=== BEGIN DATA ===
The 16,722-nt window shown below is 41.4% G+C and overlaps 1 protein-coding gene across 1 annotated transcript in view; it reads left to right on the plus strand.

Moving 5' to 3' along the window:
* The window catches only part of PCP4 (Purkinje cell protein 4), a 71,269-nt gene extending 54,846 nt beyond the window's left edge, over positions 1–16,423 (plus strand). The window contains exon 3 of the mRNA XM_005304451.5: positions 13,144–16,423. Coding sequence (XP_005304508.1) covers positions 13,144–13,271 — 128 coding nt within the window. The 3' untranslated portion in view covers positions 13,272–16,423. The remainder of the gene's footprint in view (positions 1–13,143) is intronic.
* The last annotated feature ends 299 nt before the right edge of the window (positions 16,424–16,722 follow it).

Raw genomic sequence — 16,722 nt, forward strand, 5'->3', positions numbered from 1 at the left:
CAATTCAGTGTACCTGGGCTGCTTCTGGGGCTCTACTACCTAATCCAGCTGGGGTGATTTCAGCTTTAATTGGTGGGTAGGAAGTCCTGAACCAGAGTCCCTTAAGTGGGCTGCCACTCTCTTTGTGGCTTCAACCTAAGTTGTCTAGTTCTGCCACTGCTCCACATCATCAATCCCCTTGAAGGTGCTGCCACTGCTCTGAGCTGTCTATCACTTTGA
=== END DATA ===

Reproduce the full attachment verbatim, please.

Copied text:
The 16,722-nt window shown below is 41.4% G+C and overlaps 1 protein-coding gene across 1 annotated transcript in view; it reads left to right on the plus strand.

Moving 5' to 3' along the window:
* The window catches only part of PCP4 (Purkinje cell protein 4), a 71,269-nt gene extending 54,846 nt beyond the window's left edge, over positions 1–16,423 (plus strand). The window contains exon 3 of the mRNA XM_005304451.5: positions 13,144–16,423. Coding sequence (XP_005304508.1) covers positions 13,144–13,271 — 128 coding nt within the window. The 3' untranslated portion in view covers positions 13,272–16,423. The remainder of the gene's footprint in view (positions 1–13,143) is intronic.
* The last annotated feature ends 299 nt before the right edge of the window (positions 16,424–16,722 follow it).

Raw genomic sequence — 16,722 nt, forward strand, 5'->3', positions numbered from 1 at the left:
CAATTCAGTGTACCTGGGCTGCTTCTGGGGCTCTACTACCTAATCCAGCTGGGGTGATTTCAGCTTTAATTGGTGGGTAGGAAGTCCTGAACCAGAGTCCCTTAAGTGGGCTGCCACTCTCTTTGTGGCTTCAACCTAAGTTGTCTAGTTCTGCCACTGCTCCACATCATCAATCCCCTTGAAGGTGCTGCCACTGCTCTGAGCTGTCTATCACTTTGA